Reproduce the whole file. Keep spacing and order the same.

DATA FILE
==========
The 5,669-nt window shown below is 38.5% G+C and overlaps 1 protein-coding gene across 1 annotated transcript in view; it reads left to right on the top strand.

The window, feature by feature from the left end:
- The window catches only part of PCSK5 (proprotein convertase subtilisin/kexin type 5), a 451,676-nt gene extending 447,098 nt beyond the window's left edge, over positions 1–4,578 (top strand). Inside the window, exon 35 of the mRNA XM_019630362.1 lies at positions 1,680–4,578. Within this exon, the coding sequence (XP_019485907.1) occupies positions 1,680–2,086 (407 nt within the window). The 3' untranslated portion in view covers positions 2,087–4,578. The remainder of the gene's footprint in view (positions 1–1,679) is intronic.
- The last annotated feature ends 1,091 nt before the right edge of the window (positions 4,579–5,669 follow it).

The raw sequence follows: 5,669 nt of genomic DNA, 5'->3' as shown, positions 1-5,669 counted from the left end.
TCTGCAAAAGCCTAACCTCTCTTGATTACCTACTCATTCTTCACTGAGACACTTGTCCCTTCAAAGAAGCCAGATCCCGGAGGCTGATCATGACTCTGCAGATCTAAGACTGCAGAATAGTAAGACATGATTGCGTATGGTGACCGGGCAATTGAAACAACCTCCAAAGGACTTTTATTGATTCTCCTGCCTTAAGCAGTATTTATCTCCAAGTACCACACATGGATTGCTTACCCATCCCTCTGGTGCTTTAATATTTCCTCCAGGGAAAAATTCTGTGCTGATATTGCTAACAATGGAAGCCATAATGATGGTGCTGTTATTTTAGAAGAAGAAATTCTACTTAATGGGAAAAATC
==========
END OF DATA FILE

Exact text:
The 5,669-nt window shown below is 38.5% G+C and overlaps 1 protein-coding gene across 1 annotated transcript in view; it reads left to right on the top strand.

The window, feature by feature from the left end:
- The window catches only part of PCSK5 (proprotein convertase subtilisin/kexin type 5), a 451,676-nt gene extending 447,098 nt beyond the window's left edge, over positions 1–4,578 (top strand). Inside the window, exon 35 of the mRNA XM_019630362.1 lies at positions 1,680–4,578. Within this exon, the coding sequence (XP_019485907.1) occupies positions 1,680–2,086 (407 nt within the window). The 3' untranslated portion in view covers positions 2,087–4,578. The remainder of the gene's footprint in view (positions 1–1,679) is intronic.
- The last annotated feature ends 1,091 nt before the right edge of the window (positions 4,579–5,669 follow it).

The raw sequence follows: 5,669 nt of genomic DNA, 5'->3' as shown, positions 1-5,669 counted from the left end.
TCTGCAAAAGCCTAACCTCTCTTGATTACCTACTCATTCTTCACTGAGACACTTGTCCCTTCAAAGAAGCCAGATCCCGGAGGCTGATCATGACTCTGCAGATCTAAGACTGCAGAATAGTAAGACATGATTGCGTATGGTGACCGGGCAATTGAAACAACCTCCAAAGGACTTTTATTGATTCTCCTGCCTTAAGCAGTATTTATCTCCAAGTACCACACATGGATTGCTTACCCATCCCTCTGGTGCTTTAATATTTCCTCCAGGGAAAAATTCTGTGCTGATATTGCTAACAATGGAAGCCATAATGATGGTGCTGTTATTTTAGAAGAAGAAATTCTACTTAATGGGAAAAATC